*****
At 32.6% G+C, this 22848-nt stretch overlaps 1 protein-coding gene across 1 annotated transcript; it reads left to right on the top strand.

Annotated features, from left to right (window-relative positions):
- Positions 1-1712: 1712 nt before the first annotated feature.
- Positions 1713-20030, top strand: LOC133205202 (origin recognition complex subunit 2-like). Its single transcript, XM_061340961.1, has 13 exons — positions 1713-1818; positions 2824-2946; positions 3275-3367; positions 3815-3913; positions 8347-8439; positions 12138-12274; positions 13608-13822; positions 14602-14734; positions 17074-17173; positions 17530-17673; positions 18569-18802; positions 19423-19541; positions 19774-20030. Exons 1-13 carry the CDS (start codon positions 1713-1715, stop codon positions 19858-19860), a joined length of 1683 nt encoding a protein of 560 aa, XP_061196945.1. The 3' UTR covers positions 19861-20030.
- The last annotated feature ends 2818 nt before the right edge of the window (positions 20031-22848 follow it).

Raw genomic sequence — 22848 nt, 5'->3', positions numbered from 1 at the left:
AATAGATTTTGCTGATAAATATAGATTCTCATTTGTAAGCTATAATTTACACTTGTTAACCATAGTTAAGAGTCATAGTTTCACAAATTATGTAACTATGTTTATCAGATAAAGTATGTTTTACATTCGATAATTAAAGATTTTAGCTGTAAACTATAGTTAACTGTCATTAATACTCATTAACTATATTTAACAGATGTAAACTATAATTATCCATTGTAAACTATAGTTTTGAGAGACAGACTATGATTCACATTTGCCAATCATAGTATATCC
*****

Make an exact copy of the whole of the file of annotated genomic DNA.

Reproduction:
At 32.6% G+C, this 22848-nt stretch overlaps 1 protein-coding gene across 1 annotated transcript; it reads left to right on the top strand.

Annotated features, from left to right (window-relative positions):
- Positions 1-1712: 1712 nt before the first annotated feature.
- Positions 1713-20030, top strand: LOC133205202 (origin recognition complex subunit 2-like). Its single transcript, XM_061340961.1, has 13 exons — positions 1713-1818; positions 2824-2946; positions 3275-3367; positions 3815-3913; positions 8347-8439; positions 12138-12274; positions 13608-13822; positions 14602-14734; positions 17074-17173; positions 17530-17673; positions 18569-18802; positions 19423-19541; positions 19774-20030. Exons 1-13 carry the CDS (start codon positions 1713-1715, stop codon positions 19858-19860), a joined length of 1683 nt encoding a protein of 560 aa, XP_061196945.1. The 3' UTR covers positions 19861-20030.
- The last annotated feature ends 2818 nt before the right edge of the window (positions 20031-22848 follow it).

Raw genomic sequence — 22848 nt, 5'->3', positions numbered from 1 at the left:
AATAGATTTTGCTGATAAATATAGATTCTCATTTGTAAGCTATAATTTACACTTGTTAACCATAGTTAAGAGTCATAGTTTCACAAATTATGTAACTATGTTTATCAGATAAAGTATGTTTTACATTCGATAATTAAAGATTTTAGCTGTAAACTATAGTTAACTGTCATTAATACTCATTAACTATATTTAACAGATGTAAACTATAATTATCCATTGTAAACTATAGTTTTGAGAGACAGACTATGATTCACATTTGCCAATCATAGTATATCC